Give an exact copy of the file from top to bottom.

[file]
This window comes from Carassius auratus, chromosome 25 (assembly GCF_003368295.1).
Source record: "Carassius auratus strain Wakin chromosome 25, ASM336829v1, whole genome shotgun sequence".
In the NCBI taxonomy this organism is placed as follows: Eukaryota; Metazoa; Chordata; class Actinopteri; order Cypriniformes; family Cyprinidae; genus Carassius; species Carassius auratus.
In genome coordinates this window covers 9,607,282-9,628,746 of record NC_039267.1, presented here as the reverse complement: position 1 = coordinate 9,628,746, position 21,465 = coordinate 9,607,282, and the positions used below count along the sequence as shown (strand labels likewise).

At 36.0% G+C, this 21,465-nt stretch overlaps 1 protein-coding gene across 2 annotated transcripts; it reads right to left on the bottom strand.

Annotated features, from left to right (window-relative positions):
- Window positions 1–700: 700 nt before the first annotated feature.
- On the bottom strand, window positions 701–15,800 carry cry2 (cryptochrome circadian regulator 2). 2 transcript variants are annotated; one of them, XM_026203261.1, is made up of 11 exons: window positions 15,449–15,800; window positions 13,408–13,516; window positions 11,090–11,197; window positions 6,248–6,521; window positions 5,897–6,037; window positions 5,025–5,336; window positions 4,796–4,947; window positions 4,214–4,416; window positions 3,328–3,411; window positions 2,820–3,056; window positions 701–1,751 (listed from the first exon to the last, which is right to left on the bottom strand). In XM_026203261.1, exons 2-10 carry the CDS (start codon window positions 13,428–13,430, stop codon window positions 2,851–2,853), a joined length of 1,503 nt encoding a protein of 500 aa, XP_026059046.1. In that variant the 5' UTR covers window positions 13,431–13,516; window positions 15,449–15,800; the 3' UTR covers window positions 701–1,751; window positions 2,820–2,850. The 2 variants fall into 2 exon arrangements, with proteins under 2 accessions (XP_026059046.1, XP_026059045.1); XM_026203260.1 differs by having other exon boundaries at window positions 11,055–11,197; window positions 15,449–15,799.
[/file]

This window comes from Carassius auratus, chromosome 25 (assembly GCF_003368295.1).
Source record: "Carassius auratus strain Wakin chromosome 25, ASM336829v1, whole genome shotgun sequence".
In the NCBI taxonomy this organism is placed as follows: Eukaryota; Metazoa; Chordata; class Actinopteri; order Cypriniformes; family Cyprinidae; genus Carassius; species Carassius auratus.
In genome coordinates this window covers 9,607,282-9,628,746 of record NC_039267.1, presented here as the reverse complement: position 1 = coordinate 9,628,746, position 21,465 = coordinate 9,607,282, and the positions used below count along the sequence as shown (strand labels likewise).

At 36.0% G+C, this 21,465-nt stretch overlaps 1 protein-coding gene across 2 annotated transcripts; it reads right to left on the bottom strand.

Annotated features, from left to right (window-relative positions):
- Window positions 1–700: 700 nt before the first annotated feature.
- On the bottom strand, window positions 701–15,800 carry cry2 (cryptochrome circadian regulator 2). 2 transcript variants are annotated; one of them, XM_026203261.1, is made up of 11 exons: window positions 15,449–15,800; window positions 13,408–13,516; window positions 11,090–11,197; window positions 6,248–6,521; window positions 5,897–6,037; window positions 5,025–5,336; window positions 4,796–4,947; window positions 4,214–4,416; window positions 3,328–3,411; window positions 2,820–3,056; window positions 701–1,751 (listed from the first exon to the last, which is right to left on the bottom strand). In XM_026203261.1, exons 2-10 carry the CDS (start codon window positions 13,428–13,430, stop codon window positions 2,851–2,853), a joined length of 1,503 nt encoding a protein of 500 aa, XP_026059046.1. In that variant the 5' UTR covers window positions 13,431–13,516; window positions 15,449–15,800; the 3' UTR covers window positions 701–1,751; window positions 2,820–2,850. The 2 variants fall into 2 exon arrangements, with proteins under 2 accessions (XP_026059046.1, XP_026059045.1); XM_026203260.1 differs by having other exon boundaries at window positions 11,055–11,197; window positions 15,449–15,799.